How to Train Your Voice for Any Style/ Cross-Training

A Little History

Until very recently, training and singing in one genre only was the norm. If the student was on an academic path, he or she would have found that the vast majority of universities offered only a classical singing track. A handful of colleges also offered jazz or musical theatre programs. But the schools offering contemporary commercial styles, such as pop, country, and blues, were all but non-existent.

train voice any style

However, in the beginning of the 21st Century, something shifted. Schools that offered musical theatre options began gaining respect. Not only was there tremendous interest shown in the programs and an acknowledgement from singers that musical theatre offers more potential for employment than opera does, but it was also becoming a new focus by voice scientists researching singing techniques. Soon, ignorance and disdain for pop and belting styles gave way to awareness that modifying the shape of the vocal tract and increasing the closed quotient of the vocal folds was not inherently wrong or unhealthy: It was just a different state of function, and there are many valid ways of coordinating our vocal instruments.

Using the voice in different ways or employing different resonance strategies is not a moral or ethical decision. In fact, anecdotal evidence from performers and voice teachers across the world paint a clear and undeniable picture that cross-training is very good for the voice and for the performer. Strength, stamina, resonance, and breath coordination improve across all styles for the singer. There is no downside.

For decades, independent teachers working with singers in a variety of genres had long been dabbling in cross-training the voices and minds of their students. A common sentiment, however, was that each teacher felt as though they were ‘making it up’ on their own. Thankfully, that is changing.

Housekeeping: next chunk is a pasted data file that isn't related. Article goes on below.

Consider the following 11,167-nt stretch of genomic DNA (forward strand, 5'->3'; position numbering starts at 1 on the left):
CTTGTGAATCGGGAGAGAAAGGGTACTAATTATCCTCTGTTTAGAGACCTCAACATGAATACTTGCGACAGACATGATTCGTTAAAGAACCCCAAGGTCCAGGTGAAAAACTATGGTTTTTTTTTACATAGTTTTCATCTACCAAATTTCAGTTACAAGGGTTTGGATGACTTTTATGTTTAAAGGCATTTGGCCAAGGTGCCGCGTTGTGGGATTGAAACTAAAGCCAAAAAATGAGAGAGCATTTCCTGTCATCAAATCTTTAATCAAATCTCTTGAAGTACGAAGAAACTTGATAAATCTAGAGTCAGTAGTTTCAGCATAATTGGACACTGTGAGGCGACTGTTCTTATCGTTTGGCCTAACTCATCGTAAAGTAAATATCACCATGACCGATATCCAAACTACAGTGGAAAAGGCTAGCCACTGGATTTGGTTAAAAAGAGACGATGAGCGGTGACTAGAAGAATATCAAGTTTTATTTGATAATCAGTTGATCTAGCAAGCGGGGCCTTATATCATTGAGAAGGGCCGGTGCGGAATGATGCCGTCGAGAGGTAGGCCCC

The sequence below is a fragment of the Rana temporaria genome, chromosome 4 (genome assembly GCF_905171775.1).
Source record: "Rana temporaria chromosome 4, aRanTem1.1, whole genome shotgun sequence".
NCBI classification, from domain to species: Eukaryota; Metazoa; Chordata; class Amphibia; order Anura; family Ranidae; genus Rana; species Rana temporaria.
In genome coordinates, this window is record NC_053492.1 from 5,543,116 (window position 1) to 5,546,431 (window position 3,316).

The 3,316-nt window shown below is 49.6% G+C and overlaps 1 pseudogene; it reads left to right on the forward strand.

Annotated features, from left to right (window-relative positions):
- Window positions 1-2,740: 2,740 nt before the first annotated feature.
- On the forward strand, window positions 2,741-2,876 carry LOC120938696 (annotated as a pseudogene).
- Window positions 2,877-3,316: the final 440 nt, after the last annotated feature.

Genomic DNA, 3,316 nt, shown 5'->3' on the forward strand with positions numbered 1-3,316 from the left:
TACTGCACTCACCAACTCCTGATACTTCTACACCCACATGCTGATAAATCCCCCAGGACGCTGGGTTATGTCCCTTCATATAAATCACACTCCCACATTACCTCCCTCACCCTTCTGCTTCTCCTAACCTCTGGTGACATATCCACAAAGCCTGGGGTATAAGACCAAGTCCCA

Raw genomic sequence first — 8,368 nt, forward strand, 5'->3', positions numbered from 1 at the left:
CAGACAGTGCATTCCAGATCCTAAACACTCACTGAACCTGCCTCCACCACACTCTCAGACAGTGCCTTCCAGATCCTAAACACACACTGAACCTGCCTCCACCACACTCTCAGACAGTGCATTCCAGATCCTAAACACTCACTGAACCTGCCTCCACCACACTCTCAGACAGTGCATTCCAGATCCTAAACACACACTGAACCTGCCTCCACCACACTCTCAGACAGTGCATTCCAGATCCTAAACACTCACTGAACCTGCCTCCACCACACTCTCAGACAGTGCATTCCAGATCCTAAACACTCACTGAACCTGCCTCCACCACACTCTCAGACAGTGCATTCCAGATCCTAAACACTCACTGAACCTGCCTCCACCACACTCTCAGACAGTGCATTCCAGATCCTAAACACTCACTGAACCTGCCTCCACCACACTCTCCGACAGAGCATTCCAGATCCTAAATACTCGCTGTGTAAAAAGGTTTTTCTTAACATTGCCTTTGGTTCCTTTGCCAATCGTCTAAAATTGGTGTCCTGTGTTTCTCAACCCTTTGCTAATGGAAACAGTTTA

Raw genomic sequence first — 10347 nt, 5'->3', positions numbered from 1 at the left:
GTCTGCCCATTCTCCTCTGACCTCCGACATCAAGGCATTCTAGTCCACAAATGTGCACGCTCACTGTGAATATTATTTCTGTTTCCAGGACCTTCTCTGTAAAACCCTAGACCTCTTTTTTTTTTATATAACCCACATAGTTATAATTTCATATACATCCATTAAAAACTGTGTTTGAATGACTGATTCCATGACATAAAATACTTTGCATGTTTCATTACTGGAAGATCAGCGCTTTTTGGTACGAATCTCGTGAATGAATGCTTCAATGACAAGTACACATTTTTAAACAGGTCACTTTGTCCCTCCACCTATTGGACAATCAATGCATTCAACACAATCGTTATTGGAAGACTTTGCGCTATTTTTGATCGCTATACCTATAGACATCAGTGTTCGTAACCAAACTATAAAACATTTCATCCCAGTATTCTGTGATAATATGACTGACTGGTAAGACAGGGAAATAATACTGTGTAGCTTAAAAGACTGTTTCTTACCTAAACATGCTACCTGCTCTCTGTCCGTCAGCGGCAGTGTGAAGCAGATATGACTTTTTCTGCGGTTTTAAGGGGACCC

In recent years, not only has musical theatre gained a strong foothold in colleges, but also contemporary Christian music training is now in high demand at private Christian schools. Along with this shift in colleges, more professional artists are crossing the lines between genres. U2, Sara Bareilles, Jimmy Buffett, and Green Day have all written musicals. Christina Ramos gave a jaw-dropping cross-genre (opera-rock) performance that earned her the Golden Buzzer on Got Talent España 2016. American opera diva Renée Fleming recorded an album of pop song covers. Musical theatre star Kelli O’Hara crosses beautifully from country to opera all in the same song, They Don't Let You in the Opera (If You're A Country Star). Cross-genre is becoming the norm.

All of this is to say: If you have a voice in your head softly but insistently telling you that you have to stick with one genre, it’s time to tell that little voice to start speaking the truth or be quiet. If you’re ready to start cross-training your voice or to increase the amount of cross-training you do, then nothing should hold you back. It’s time to rock (or croon, or barbershop, or whatever)!

How to Train Your Voice for Multiple Genres

There are two main areas to focus on in training your voice for any style: The mental game and the physical skills. Authentic singing cannot be done without both of these skill areas working fully and together.